Image by Tala Safié 

Ever wanted your design to stand out from the crowd? Here are our top tips for even the most unimaginative creator—and if you’re reading this, that may well be you. Let’s get your work popping off the page!

1. Wow, That Yellow Is Really Bright

A judiciously chosen yellow screams “I’m frisky and risky,” and “I will be difficult to look at for those with visual stress.” The bold hue of iconic brands such as Snapchat, McDonald’s, and Lil Lester’s Cheese Farm will serve you well: just don’t stray into gold or green. Your yellow must be painfully bright to make its mark. You can’t look… but you can’t look away.

2. The Art of Beige

If you’re thinking to yourself, “Wow, maybe lots of loud colors will help my work stand out,” then you can bet your sweet ass your competitors are thinking the same. The answer? Create something incredibly boring. Experiment with type that’s the same color as the background; kinetic typography where the full stops rotate and nothing else moves; entirely beige frames with nothing in them. “Ugly but weirdly memorable” is your new aesthetic.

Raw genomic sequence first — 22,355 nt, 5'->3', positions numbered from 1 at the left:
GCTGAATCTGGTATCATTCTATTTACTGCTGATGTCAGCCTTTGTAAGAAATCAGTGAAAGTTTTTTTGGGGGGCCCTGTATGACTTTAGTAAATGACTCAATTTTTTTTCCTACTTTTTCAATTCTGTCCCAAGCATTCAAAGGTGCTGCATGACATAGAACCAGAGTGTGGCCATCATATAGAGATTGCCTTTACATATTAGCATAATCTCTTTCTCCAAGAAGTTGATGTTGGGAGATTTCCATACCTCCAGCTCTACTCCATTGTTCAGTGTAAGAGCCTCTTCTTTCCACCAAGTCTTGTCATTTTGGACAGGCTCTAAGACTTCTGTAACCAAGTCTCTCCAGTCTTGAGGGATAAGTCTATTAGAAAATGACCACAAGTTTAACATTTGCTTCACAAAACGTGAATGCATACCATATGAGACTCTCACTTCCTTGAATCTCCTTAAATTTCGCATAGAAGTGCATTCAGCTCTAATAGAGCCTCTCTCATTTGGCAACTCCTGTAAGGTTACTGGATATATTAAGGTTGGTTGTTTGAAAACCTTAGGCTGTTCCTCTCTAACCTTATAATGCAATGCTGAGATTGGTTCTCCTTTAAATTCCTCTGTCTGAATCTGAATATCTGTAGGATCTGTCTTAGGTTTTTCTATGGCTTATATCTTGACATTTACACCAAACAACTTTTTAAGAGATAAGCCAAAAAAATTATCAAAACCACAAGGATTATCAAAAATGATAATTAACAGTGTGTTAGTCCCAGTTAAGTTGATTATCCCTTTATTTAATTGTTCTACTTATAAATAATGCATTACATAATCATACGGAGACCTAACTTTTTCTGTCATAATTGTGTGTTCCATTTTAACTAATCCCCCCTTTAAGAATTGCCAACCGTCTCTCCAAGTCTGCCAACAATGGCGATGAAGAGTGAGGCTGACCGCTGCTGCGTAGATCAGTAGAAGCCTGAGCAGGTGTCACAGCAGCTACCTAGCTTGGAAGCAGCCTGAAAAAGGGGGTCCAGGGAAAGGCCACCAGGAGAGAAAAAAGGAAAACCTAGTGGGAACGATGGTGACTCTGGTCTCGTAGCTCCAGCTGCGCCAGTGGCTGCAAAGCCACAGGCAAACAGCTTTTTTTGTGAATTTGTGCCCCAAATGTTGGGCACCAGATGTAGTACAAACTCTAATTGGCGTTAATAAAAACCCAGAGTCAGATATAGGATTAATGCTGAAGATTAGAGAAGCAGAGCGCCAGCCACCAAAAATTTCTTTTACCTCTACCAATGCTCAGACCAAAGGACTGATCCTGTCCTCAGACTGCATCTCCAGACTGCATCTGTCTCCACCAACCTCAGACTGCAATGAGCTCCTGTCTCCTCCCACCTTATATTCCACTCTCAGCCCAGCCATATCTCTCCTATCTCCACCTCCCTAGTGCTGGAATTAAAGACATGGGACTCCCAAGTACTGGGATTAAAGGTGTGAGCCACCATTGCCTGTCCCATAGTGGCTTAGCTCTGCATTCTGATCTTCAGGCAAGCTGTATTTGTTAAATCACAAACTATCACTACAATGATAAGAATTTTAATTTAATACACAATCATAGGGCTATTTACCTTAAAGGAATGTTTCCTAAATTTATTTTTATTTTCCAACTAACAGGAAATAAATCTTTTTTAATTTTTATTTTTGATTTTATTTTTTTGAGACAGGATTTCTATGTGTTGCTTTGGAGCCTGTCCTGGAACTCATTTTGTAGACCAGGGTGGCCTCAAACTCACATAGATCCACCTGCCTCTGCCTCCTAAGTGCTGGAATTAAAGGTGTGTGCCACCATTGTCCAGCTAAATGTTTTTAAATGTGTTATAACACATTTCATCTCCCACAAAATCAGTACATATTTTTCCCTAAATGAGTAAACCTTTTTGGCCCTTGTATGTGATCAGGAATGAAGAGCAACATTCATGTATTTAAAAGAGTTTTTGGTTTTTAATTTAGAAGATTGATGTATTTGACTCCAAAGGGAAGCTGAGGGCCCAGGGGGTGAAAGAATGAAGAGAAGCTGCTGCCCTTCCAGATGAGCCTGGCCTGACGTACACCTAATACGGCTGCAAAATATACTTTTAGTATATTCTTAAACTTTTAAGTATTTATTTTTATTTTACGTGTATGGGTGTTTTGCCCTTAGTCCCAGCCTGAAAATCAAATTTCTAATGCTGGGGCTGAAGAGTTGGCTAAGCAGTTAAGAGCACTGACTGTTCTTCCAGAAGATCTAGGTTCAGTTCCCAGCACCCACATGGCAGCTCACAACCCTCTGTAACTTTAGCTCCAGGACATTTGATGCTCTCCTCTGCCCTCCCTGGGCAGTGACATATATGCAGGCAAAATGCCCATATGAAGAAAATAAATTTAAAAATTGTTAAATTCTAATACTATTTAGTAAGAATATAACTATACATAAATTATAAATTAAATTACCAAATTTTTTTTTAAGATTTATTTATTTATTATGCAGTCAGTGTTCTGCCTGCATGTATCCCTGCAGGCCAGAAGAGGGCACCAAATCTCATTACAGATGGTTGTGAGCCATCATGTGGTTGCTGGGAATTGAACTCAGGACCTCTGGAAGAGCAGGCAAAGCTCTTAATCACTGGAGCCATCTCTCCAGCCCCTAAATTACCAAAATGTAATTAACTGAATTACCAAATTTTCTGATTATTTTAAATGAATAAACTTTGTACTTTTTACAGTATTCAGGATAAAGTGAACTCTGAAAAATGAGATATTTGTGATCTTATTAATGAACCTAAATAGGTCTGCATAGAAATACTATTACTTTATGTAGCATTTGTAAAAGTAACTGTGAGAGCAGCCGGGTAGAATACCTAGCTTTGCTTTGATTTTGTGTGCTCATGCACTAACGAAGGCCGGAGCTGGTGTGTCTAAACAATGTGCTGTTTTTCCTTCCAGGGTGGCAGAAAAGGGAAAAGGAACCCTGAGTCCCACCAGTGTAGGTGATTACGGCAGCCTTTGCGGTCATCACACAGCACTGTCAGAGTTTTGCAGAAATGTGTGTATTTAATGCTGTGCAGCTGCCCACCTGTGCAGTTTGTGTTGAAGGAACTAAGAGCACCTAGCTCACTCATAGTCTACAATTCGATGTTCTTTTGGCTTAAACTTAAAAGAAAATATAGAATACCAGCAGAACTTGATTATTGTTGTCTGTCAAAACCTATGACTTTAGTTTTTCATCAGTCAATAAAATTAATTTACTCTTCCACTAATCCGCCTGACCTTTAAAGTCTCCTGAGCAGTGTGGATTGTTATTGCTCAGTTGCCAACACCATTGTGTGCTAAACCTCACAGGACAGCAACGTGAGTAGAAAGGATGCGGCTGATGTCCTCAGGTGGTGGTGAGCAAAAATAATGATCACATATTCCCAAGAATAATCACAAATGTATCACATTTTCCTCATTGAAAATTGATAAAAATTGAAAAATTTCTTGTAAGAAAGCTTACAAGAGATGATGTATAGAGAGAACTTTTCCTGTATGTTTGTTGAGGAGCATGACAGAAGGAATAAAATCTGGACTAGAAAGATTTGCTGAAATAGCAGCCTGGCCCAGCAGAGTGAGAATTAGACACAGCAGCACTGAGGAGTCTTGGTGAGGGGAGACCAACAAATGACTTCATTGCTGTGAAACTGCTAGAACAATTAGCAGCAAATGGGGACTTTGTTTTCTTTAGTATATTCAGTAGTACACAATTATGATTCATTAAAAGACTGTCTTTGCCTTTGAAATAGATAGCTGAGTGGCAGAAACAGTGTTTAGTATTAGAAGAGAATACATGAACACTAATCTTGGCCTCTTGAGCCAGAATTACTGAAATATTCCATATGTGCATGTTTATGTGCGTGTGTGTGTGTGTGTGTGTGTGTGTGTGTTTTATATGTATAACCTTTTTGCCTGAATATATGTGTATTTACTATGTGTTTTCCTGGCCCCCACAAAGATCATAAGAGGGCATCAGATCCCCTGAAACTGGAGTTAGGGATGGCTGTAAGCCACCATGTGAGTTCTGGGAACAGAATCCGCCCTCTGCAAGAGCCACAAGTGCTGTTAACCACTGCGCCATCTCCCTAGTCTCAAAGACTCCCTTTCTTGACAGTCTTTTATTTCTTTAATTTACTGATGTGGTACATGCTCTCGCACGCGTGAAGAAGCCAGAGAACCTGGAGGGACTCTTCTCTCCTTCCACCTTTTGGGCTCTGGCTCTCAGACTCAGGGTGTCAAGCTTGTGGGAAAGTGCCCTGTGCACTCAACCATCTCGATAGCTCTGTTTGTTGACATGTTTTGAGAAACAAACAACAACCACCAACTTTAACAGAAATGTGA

3. Be There to Explain It

The trouble with so much great design is there’s no one there to explain what it means to the average Joe. There’s an easy fix: make sure that wherever your design is shown, you’re there to elucidate. Is it at a gallery? Show up and give a guided tour to visitors. In a magazine? Visit every subscriber at home. You’re welcome!

4. Bigger Is Better

It is a truth universally acknowledged that the Mona Lisa is disappointing in person. Why? Because it’s so small. Any artist worth their paycheck knows that the punters want a heaving, gargantuan monster of an artwork. The human eye can only take in so much, so overwhelm it to the point of “What is this? It must be genius.” Succeed where da Vinci failed: make it bigger.

5) Outspiration

Work only inspired by other designers is dull. What about looking to The Matrix? Or Titanic? Ever heard of a little dance called the Macarena? When you get a design brief, consider asking, “Would this work as a feature-length movie? No? What about an Instagram filter?” Your work will stand out simply by dint of using a medium you know absolutely nothing about. The sky’s the limit.

This post previously appeared in eyeondesign.